Melissa Bernstein, co-founder of the billion-dollar toy company Melissa & Doug, talks about her struggles with “existential depression.” Since she was a child, Bernstein has kept quiet about her mental health, turning to writing verses instead. Her existentialism led her to contemplate suicide and develop eating disorders. After 35 years of secretly struggling and focusing on her successful business, she decided to get help. Now, four years later, she has written a book about her journey and created LifeLines, a mental health hub with resources like podcast episodes, videos, events, and more.

Learn more here.

Melissa & Doug Co-founder On Confronting Her Depression

Mayim Bialik Talks About Her Recovery From An Eating Disorder

Mayim Bialik, star of the Big Bang Theory, opened up for the first time about her eating disorder on her podcast, "Mayim Bialik’s Breakdown”. In the episode, Bialik talks to author Glennon Doyle about the book Untamed. The two were able to share experiences about their eating disorder, where Bialik mentions her experience with anorexia, and restrictive and compulsive overeating.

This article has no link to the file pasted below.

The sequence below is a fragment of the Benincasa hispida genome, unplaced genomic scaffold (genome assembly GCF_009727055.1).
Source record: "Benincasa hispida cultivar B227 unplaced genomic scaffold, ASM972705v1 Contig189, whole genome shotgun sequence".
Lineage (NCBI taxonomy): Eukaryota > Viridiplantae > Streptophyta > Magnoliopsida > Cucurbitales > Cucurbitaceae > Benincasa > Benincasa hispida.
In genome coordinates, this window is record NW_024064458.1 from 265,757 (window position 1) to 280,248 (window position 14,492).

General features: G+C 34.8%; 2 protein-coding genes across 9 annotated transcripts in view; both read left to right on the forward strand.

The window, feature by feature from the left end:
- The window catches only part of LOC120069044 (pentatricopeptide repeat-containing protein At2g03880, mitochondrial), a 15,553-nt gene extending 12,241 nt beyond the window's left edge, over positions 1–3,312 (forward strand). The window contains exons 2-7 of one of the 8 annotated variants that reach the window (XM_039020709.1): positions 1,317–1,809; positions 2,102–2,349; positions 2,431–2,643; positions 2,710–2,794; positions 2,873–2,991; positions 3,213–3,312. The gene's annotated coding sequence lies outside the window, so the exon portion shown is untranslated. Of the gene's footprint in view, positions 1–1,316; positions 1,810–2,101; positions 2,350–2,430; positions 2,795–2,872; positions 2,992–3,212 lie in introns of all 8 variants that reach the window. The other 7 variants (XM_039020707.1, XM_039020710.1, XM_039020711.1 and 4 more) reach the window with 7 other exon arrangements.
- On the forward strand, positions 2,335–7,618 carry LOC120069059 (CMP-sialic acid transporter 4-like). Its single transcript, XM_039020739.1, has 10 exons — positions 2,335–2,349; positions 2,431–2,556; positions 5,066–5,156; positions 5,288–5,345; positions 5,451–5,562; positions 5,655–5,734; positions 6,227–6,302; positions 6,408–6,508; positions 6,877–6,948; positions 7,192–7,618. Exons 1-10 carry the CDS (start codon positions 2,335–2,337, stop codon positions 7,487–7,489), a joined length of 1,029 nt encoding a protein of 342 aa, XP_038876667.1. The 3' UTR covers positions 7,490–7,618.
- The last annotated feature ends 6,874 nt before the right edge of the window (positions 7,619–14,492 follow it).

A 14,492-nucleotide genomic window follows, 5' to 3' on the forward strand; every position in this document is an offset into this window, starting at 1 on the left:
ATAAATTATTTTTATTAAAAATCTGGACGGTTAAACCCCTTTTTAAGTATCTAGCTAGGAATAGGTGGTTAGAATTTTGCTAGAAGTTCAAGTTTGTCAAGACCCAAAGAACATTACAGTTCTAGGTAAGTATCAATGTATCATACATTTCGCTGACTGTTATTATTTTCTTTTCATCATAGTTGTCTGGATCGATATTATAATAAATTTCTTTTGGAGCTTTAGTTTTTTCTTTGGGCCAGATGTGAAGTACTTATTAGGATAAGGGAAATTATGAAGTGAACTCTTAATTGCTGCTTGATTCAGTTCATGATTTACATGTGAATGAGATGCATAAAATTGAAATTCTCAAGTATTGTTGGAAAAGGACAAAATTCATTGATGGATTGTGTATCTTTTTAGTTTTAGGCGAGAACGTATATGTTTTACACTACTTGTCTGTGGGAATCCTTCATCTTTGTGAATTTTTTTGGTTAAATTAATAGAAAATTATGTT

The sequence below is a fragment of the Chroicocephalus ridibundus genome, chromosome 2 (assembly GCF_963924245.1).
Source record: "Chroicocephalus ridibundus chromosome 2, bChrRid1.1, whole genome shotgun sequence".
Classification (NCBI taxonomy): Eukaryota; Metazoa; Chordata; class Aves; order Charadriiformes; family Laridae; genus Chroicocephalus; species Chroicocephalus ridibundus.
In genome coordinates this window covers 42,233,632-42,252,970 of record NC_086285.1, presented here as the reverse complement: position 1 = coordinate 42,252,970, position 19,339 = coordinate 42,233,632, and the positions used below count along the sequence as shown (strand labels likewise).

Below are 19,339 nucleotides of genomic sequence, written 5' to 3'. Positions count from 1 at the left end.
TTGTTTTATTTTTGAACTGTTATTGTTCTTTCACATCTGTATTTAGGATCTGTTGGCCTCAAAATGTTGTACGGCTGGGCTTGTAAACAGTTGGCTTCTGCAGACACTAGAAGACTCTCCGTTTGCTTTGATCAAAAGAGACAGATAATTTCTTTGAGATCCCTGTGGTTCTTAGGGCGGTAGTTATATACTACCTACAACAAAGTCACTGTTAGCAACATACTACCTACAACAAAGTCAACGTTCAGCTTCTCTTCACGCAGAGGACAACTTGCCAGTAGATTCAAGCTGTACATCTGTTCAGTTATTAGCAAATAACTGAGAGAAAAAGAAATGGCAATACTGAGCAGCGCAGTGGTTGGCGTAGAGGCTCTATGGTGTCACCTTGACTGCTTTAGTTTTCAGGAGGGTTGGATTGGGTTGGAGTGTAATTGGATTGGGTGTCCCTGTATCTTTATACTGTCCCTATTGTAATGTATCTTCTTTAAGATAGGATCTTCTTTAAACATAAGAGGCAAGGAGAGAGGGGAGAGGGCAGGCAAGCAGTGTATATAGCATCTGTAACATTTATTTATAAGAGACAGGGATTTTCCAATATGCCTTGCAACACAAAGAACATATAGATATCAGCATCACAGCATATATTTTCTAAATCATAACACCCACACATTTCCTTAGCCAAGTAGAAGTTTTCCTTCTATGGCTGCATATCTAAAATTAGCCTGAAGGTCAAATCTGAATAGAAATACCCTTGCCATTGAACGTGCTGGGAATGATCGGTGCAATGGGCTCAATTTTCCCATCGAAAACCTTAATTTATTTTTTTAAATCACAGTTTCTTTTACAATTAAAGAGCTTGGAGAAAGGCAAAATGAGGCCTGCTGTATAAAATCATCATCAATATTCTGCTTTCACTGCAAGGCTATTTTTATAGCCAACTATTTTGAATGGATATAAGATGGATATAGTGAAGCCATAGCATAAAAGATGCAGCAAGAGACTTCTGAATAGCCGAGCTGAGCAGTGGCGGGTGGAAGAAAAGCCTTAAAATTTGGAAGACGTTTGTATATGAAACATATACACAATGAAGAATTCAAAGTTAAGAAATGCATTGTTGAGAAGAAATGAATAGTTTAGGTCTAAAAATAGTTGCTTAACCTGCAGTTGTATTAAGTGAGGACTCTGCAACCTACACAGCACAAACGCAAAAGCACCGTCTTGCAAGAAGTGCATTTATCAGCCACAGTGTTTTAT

Learn more here.

Michael Oher On Life After NFL, Mental Health and The Blind Side

Michael Oher’s story of poverty, homelessness, adoption, and football stardom became well known to the world after the release of the book and movie “The Blind Side”. Despite the fame of his story, Oher put off getting help for his trauma. When he finally started therapy, he realized the value in talking to somebody instead of bottling it up. He now advises others to find help when they need it. Alongside mental health advocacy, he also volunteers at foster care organizations, created his own foundation, and made an app that allows people in the same neighborhood to provide resources to each other.

Learn more here.